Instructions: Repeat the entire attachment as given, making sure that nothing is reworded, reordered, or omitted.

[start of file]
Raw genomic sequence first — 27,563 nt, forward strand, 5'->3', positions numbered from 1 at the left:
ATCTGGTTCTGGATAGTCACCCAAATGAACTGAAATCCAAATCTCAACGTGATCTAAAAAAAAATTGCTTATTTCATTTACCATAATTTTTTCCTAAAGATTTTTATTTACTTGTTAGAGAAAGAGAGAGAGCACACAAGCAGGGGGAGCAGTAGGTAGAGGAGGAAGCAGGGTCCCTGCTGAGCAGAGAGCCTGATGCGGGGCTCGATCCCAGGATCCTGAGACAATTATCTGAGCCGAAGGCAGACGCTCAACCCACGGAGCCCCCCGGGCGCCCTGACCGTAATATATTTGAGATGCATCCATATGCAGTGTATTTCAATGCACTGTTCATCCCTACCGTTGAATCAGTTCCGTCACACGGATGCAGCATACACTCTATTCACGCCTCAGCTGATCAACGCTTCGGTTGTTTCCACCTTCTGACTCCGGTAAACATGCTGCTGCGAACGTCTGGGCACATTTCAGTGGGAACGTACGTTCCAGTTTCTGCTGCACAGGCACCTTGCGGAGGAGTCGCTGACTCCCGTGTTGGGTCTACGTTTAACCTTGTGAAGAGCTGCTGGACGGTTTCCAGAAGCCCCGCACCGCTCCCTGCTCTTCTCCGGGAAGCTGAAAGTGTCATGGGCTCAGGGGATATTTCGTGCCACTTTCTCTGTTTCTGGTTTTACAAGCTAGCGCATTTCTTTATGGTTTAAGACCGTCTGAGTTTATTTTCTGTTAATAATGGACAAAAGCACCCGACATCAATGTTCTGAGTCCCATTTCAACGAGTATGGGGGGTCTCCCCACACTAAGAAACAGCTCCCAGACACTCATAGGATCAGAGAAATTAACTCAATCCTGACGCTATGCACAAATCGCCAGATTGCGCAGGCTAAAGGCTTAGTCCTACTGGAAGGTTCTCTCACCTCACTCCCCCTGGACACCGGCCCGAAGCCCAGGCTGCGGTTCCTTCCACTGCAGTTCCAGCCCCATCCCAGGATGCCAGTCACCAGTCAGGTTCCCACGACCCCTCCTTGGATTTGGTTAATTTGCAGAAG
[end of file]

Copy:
Raw genomic sequence first — 27,563 nt, forward strand, 5'->3', positions numbered from 1 at the left:
ATCTGGTTCTGGATAGTCACCCAAATGAACTGAAATCCAAATCTCAACGTGATCTAAAAAAAAATTGCTTATTTCATTTACCATAATTTTTTCCTAAAGATTTTTATTTACTTGTTAGAGAAAGAGAGAGAGCACACAAGCAGGGGGAGCAGTAGGTAGAGGAGGAAGCAGGGTCCCTGCTGAGCAGAGAGCCTGATGCGGGGCTCGATCCCAGGATCCTGAGACAATTATCTGAGCCGAAGGCAGACGCTCAACCCACGGAGCCCCCCGGGCGCCCTGACCGTAATATATTTGAGATGCATCCATATGCAGTGTATTTCAATGCACTGTTCATCCCTACCGTTGAATCAGTTCCGTCACACGGATGCAGCATACACTCTATTCACGCCTCAGCTGATCAACGCTTCGGTTGTTTCCACCTTCTGACTCCGGTAAACATGCTGCTGCGAACGTCTGGGCACATTTCAGTGGGAACGTACGTTCCAGTTTCTGCTGCACAGGCACCTTGCGGAGGAGTCGCTGACTCCCGTGTTGGGTCTACGTTTAACCTTGTGAAGAGCTGCTGGACGGTTTCCAGAAGCCCCGCACCGCTCCCTGCTCTTCTCCGGGAAGCTGAAAGTGTCATGGGCTCAGGGGATATTTCGTGCCACTTTCTCTGTTTCTGGTTTTACAAGCTAGCGCATTTCTTTATGGTTTAAGACCGTCTGAGTTTATTTTCTGTTAATAATGGACAAAAGCACCCGACATCAATGTTCTGAGTCCCATTTCAACGAGTATGGGGGGTCTCCCCACACTAAGAAACAGCTCCCAGACACTCATAGGATCAGAGAAATTAACTCAATCCTGACGCTATGCACAAATCGCCAGATTGCGCAGGCTAAAGGCTTAGTCCTACTGGAAGGTTCTCTCACCTCACTCCCCCTGGACACCGGCCCGAAGCCCAGGCTGCGGTTCCTTCCACTGCAGTTCCAGCCCCATCCCAGGATGCCAGTCACCAGTCAGGTTCCCACGACCCCTCCTTGGATTTGGTTAATTTGCAGAAG